Starting your life in France

If you are one of the lucky ones moving to France, then this post is for you. The four-year anniversary of our move here will be coming up in November. I can’t believe how quickly time has gone by and how much I have learned (and am still learning).

Living in a smaller town has its positive and negative aspects. The French culture here in our town is very different from what I experienced in Montpellier; French culture differs from region to region – just as in South Africa, where the regions are so markedly different in terms of dialect and traditions that you can’t really compare them. The French make fun of each other’s accents and they have different food preferences in different regions, but when it comes to socialising, the general population does it the same way. I guess we have more in common with the French than we thought.

Here is a story of a friend of mine who just moved to Grenoble. Her insight made me realise that I have forgotten how hard it was in the beginning. For the first two weeks after our arrival we stayed in a hotel with French staff, French television and French breakfast (espressos, the worst plain yogurt and of course chocolatey baked goods and Nutella). I was too scared to explore the town, for fear of getting lost. For a newlywed, this was a horrifying thought – who was going to help me??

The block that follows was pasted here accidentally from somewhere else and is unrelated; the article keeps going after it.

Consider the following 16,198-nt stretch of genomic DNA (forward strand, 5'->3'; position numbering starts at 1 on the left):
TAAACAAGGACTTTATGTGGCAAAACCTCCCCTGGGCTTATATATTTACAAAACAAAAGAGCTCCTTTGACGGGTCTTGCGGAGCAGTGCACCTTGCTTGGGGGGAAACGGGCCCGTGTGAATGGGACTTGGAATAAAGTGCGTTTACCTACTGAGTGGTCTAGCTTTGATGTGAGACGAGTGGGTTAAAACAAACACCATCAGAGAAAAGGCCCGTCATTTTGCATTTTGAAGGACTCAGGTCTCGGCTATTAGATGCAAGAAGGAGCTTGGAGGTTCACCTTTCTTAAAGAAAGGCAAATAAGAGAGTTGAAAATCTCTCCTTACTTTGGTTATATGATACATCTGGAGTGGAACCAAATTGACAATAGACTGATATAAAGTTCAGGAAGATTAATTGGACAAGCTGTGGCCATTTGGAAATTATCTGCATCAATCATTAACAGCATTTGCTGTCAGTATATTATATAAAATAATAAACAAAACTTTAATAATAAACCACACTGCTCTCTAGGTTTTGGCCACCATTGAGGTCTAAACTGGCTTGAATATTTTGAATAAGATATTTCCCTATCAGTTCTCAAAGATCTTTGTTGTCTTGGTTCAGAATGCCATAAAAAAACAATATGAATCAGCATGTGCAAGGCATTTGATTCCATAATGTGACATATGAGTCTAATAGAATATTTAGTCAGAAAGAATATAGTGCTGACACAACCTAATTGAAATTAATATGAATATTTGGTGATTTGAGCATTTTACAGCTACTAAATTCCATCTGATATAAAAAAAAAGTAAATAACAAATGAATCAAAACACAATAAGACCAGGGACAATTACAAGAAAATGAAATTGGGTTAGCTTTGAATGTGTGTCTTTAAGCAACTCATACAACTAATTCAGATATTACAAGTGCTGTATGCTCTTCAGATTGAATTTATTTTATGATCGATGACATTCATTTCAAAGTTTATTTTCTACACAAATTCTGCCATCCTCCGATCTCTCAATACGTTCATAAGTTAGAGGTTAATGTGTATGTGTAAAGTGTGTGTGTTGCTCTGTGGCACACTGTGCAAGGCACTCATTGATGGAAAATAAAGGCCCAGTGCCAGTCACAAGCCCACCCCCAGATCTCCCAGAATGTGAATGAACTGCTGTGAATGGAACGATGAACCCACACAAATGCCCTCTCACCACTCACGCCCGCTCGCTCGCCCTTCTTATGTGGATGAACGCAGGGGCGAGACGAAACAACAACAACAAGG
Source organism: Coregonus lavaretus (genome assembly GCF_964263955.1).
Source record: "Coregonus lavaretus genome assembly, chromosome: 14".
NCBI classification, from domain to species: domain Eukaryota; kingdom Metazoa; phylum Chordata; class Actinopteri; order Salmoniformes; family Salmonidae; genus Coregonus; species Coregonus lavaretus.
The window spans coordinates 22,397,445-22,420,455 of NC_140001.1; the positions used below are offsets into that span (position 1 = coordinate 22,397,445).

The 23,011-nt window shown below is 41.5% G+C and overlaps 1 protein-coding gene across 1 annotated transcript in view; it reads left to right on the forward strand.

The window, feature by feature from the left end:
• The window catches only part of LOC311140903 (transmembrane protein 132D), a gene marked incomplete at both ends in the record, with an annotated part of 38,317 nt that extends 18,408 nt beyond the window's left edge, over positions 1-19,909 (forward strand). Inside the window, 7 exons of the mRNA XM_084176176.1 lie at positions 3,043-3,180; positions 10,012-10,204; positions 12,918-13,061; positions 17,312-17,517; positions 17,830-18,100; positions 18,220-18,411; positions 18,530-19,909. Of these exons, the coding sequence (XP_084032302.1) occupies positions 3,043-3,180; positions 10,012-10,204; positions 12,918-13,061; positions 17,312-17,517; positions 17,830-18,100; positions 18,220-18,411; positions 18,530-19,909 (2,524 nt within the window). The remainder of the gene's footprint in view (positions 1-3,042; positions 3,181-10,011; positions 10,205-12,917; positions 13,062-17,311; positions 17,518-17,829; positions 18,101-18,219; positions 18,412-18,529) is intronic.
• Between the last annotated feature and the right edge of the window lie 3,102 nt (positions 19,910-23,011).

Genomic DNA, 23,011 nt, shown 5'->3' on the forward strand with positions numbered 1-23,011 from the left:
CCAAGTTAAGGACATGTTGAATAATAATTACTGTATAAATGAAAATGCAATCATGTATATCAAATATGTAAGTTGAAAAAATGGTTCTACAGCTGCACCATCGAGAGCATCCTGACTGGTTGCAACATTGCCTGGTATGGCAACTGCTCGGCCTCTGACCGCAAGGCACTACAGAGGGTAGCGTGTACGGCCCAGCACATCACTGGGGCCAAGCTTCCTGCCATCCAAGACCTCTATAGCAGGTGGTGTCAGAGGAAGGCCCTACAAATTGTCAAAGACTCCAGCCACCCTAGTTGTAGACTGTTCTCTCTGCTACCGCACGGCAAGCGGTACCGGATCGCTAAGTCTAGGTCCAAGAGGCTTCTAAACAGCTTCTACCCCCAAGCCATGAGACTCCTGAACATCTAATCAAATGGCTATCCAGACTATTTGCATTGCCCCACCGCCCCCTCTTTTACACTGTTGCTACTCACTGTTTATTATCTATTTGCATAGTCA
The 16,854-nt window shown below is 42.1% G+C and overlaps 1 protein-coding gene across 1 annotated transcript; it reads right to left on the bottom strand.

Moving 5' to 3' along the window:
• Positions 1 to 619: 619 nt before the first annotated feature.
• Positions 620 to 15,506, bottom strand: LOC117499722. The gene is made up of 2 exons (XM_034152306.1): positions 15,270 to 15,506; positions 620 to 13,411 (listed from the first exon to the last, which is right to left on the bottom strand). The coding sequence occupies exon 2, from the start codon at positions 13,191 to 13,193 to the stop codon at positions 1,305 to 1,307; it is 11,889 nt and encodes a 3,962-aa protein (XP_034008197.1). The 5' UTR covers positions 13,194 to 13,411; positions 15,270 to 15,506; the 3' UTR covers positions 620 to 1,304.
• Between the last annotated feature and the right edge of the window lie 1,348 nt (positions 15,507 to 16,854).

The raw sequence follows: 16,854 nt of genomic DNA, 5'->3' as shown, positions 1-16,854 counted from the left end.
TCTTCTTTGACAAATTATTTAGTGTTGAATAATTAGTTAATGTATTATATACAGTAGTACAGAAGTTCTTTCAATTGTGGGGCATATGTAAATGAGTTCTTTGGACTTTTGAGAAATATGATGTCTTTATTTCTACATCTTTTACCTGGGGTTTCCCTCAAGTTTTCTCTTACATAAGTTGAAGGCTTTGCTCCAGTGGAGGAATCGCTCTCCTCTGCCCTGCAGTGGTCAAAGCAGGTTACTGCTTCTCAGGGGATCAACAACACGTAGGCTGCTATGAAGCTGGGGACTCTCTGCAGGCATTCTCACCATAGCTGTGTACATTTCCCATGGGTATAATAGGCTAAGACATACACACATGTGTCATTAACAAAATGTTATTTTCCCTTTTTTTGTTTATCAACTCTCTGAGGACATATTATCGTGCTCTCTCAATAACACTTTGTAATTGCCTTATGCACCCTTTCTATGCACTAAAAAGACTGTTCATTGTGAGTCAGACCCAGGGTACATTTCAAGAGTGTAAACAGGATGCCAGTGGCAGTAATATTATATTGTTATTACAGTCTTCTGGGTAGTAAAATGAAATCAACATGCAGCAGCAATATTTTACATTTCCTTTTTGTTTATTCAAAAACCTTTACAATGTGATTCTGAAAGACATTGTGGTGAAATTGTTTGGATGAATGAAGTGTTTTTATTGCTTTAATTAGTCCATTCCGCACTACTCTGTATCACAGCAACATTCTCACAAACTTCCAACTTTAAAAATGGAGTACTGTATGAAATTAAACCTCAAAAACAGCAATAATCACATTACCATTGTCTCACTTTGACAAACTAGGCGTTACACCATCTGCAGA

Her story is quite similar to mine, except that she had the additional challenge of taking care of her three boys as well.

“When we just arrived at the airport, the kids were tired and they didn’t want to drive with a strange man (one of the coaches) and mom in the car, so Francois was thrown in at the deep end and had to start driving straightaway. It sounds easy enough, but the car was an SUV left-hand drive, and the French drive on the right side of the road. We had quite a laugh, because every time he needed to change gears he would reach with his left hand into the door! Driving was something that I had to get used to, but it got better the more I drove. I soon realised that in France you can park over two parking bays if you like, you can park sideways, you can drive in the middle of the lane if you want … It seems like no one cares, and if they do, they just honk and drive past you, but they don’t scream at you or stare at you in a funny or angry way.

My first challenge was obviously the language. Most people don’t speak English, and I eventually found a few stores with store assistants who could speak some English.
My second challenge was trying to find all the essentials for our house. A local store called “BUT” came to our rescue. They have reasonably-priced furniture and appliances. Our first purchases were some essential appliances and furniture, a Nespresso machine (my husband won’t survive without coffee 😊) and an ironing machine. We were fortunate enough to receive two boxes full of cutlery and cleaning products from a couple who stayed in Grenoble previously and moved back to SA. I could use the products they left, and only had to buy new ones when those were finished.